“I have learned that at the Loviisa nuclear power plant, they have a digitalization coordinator, which is a good example for how a company can succeed with digitalization,” said Erika Löfqvist from the Oskarshamn nuclear power plant in Sweden.

Jana Beerova, from the Dukovany nuclear power plant in the Czech Republic, added: “We see our future progress in digital technology, especially 3D cameras, to be used in contractor training.”

However, participants also recognized that the cost for most digital technologies is high. Another challenge is that in some cases, maintenance staff is not yet accepting these technologies as a real, practical training. IT and commercial security issues may also pose challenges.

Maintenance training centres

Many Member States have maintenance training centres to develop the necessary competences of the workforce with mock-up equipment, such as valves, pumps, lifting and rigging. For example, KSU, the Swedish nuclear training and safety centre, uses the shutdown Barsebäck nuclear power plant as a full scope training centre, offering a real environment. The Novovorenezh nuclear power plant in the Russian Federation has a modern technology based maintenance training centre including both practical and digital training tools, such as VR simulator equipment and control systems as well as different training simulators.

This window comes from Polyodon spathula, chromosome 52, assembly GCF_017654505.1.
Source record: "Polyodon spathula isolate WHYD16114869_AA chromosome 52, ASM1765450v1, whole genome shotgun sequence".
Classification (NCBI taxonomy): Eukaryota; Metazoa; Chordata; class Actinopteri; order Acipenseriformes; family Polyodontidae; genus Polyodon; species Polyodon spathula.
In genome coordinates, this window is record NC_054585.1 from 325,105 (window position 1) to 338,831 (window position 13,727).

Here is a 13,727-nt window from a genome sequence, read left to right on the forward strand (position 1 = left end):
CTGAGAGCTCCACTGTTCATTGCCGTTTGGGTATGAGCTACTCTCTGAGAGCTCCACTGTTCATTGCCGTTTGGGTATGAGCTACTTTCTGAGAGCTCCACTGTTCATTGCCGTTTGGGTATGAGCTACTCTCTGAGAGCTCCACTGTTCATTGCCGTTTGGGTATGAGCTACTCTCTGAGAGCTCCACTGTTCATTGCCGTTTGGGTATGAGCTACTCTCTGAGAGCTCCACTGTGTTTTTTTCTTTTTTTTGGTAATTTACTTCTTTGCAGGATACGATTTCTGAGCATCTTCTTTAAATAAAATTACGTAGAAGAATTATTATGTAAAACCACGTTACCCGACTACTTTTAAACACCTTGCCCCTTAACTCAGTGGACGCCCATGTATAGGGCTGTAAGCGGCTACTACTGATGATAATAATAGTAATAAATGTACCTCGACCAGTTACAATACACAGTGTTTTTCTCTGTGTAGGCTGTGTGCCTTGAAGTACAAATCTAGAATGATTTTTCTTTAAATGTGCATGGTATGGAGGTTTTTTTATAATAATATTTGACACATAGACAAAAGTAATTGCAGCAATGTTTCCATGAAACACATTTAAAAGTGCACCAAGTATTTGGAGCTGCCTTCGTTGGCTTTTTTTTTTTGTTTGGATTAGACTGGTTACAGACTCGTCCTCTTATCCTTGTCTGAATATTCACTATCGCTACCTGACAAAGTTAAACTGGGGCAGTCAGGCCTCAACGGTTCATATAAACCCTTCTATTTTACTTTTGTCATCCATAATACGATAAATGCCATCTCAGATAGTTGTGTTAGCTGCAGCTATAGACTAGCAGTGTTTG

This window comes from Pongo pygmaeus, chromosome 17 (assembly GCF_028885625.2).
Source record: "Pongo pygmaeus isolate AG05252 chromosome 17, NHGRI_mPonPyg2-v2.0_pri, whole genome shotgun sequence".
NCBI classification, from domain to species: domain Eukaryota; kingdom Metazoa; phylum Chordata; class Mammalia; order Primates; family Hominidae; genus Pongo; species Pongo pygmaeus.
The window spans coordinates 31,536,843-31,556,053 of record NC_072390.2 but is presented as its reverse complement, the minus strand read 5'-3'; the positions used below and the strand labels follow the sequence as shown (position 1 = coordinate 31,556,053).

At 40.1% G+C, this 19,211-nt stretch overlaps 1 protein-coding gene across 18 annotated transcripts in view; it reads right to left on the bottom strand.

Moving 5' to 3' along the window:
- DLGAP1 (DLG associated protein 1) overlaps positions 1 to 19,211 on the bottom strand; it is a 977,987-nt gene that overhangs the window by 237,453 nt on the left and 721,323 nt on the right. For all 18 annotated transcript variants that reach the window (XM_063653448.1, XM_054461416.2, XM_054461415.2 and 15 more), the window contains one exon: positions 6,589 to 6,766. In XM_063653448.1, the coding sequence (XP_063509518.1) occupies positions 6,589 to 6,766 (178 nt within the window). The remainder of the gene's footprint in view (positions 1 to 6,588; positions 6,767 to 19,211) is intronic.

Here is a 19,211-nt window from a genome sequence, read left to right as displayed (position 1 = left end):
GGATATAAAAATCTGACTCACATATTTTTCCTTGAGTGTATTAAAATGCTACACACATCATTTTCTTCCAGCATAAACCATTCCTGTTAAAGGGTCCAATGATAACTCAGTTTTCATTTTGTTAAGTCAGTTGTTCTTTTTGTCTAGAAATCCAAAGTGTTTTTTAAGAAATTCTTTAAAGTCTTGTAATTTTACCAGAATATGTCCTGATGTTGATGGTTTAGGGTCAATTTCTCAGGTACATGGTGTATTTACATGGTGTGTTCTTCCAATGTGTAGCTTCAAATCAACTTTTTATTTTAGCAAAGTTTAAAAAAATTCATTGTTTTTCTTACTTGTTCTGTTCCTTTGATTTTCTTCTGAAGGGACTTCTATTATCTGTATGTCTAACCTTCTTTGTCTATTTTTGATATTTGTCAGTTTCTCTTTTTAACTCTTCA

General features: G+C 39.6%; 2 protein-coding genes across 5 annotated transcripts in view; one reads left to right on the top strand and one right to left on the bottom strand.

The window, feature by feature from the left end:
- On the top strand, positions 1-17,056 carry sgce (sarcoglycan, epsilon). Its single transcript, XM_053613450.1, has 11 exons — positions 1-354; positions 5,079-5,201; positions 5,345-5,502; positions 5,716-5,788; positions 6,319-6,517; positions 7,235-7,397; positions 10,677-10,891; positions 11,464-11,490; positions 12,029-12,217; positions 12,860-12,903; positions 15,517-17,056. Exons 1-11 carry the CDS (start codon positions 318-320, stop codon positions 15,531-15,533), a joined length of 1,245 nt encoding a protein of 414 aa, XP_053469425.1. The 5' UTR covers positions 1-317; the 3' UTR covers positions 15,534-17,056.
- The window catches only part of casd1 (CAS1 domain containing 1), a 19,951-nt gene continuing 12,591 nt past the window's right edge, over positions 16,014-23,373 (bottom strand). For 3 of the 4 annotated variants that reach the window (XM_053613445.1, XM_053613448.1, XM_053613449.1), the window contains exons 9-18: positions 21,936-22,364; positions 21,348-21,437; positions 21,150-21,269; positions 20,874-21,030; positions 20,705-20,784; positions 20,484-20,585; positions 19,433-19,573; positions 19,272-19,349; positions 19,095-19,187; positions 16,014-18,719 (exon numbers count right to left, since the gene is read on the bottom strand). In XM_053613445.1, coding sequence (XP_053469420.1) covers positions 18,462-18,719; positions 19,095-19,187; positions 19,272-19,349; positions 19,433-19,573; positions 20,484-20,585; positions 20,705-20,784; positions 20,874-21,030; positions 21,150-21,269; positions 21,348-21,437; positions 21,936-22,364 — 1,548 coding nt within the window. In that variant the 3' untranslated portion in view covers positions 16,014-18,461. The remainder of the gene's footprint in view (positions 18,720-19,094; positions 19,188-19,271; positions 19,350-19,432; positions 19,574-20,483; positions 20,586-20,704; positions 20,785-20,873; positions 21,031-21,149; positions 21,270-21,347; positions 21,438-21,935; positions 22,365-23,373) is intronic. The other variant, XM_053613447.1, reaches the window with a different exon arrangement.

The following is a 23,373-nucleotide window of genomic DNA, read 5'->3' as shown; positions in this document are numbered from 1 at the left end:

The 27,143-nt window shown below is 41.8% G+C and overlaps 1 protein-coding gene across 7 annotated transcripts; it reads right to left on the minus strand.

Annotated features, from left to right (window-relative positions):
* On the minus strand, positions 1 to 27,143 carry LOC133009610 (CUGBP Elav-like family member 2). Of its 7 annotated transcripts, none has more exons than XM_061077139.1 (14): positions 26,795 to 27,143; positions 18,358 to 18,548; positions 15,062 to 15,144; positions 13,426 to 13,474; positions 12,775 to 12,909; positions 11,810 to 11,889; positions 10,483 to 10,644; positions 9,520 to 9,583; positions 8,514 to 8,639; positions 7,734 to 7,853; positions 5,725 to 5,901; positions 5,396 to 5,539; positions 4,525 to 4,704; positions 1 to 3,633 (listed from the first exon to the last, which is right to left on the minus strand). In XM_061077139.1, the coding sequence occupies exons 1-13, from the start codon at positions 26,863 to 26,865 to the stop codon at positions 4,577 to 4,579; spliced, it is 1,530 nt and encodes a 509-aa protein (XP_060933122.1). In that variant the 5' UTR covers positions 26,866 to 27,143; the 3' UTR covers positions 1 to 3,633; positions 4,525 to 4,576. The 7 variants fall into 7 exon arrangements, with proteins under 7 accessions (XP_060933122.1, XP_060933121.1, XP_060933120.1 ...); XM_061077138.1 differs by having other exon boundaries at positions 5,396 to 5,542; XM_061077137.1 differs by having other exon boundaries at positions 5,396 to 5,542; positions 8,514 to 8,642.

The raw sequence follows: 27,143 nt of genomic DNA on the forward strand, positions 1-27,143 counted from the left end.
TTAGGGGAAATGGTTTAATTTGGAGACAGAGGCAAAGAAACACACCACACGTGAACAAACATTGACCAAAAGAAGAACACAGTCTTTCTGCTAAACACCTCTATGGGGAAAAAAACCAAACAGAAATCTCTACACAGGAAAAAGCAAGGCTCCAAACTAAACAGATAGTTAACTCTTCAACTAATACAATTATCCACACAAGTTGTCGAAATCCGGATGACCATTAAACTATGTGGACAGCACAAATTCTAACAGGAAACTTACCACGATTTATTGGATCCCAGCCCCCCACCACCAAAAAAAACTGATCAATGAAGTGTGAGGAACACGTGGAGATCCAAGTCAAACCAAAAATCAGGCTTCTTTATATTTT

The meeting also addressed how the experienced and young generations can support each other through mentoring, coaching, on-the-job training and other methods to assure knowledge transfer.

Systematic Approach to Training (SAT)

Several nuclear facilities run maintenance training programmes based on SAT, which covers all phases of the nuclear power plant life cycle: commissioning, operation, plant life extension and decommissioning. SAT includes 5 steps: analysing the training needs, designing the training programme, developing appropriate training materials, implementing the training and evaluating the outcome.

“Many Member States find the evaluation part of SAT a challenge,” added Lotta Halt. “Clear performance indicators are needed to evaluate the training outcome. Then the expected return on investment can be assessed in terms of improved safety and plant performance, as well as justify financial investment in training.”

For nuclear newcomer countries it is important to understand that maintenance training already starts with the construction of a nuclear power plant. Belarus, which is building its first nuclear power plant at the Ostrovets site, is in the phase of recruiting its future workforce. “We are now purchasing simulators and mock-up equipment that will support our maintenance training efforts,” said Maksim Aksianovic from the Republican Unitary Enterprise ‘Belarusian Nuclear Power Plant’.

We see our future progress in digital technology, especially 3D cameras, to be used in contractor training.
Jana Beerova, Dukovany Nuclear Power Plant, Czech Republic